The practice of sympathetic magic is a form of imitation or correspondence magic. It is based on the belief that a person can be affected by something that represents them and has often been summarised using the statement ‘like produces like.’ There are two distinct parts of sympathetic magic: The Law of Similarity, which suggests that the magician can produce a desired effect by imitating it; and The Law of Contact/Contagion, which is the belief that whatever is done to an object representing a person, will affect the person that object is associated with.
Sympathetic magic can be used to attract love, prosperity or healing to one person, as well as curse or hex another. The name is derived from the term ‘sympathy,’ meaning to share the feelings of someone or something else. Magicians believe that tuning into the feelings of another person, or animal, is the best way of increasing the power of the sympathetic magic being performed. As with all other magic, belief plays a vital role in how well the rituals work, and the practitioner’s intentions determine whether the outcome will be good or evil.
One form of sympathetic magic that many people are familiar with is the use of poppets, or voodoo dolls in spells. The spells that are then performed, using the doll, can be done for either harm or healing. Many historians believe that Ancient Egyptians and Greeks also used these dolls in their rituals. An old Indian ritual for a person wishing their enemy dead would include making a small wooden image of them and then burying or burning it, chanting a spell to ensure their death. Poppets are used in a similar way for healing, with the practitioner uttering healing words and actions over a doll made in the person’s likeness. The poppet’s power is increased if it is imbued with a part of the person, such as or a lock of hair or finger nail trimmings or made with one of their personal items.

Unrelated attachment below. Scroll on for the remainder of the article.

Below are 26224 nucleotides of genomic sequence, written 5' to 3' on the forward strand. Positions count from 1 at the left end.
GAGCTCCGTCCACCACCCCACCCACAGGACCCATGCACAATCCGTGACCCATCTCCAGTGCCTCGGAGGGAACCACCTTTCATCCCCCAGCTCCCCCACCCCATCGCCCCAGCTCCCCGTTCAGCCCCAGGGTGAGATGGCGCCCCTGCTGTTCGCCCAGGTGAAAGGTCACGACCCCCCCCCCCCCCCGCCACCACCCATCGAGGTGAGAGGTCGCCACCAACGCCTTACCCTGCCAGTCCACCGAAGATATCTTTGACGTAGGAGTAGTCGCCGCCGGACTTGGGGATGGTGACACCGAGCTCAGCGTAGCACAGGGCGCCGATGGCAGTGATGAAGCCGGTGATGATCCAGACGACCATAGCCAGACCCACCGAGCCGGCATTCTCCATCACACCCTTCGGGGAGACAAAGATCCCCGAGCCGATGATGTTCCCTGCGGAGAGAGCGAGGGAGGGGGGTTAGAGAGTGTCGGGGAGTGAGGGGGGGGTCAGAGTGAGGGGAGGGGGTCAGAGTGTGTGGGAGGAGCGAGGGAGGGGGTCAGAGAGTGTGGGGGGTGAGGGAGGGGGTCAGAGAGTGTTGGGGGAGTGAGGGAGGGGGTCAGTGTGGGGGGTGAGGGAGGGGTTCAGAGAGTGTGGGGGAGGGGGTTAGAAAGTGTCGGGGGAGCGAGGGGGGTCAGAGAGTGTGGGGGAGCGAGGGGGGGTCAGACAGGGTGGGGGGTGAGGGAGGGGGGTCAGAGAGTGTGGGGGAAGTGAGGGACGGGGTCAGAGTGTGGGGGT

Magic can take many forms, and sympathetic magic has been portrayed in different artistic modes, dating back thousands of years. Hieroglyphics have been found that show where a tribe’s shaman would often draw a picture depicting the desired results of a hunt or the harvest, such as the entire village feasting on an animal killed by the tribe’s warriors. They would then use the pictures to perform rituals, to ensure the results would come true. The tribal priests would also use the drawings to connect with the animal’s spirit, attempting to assure them that their killing was as a means of survival and would be done mercifully. When performing these rituals, the priests would also dress in the skins of previously killed animals to make the connection greater.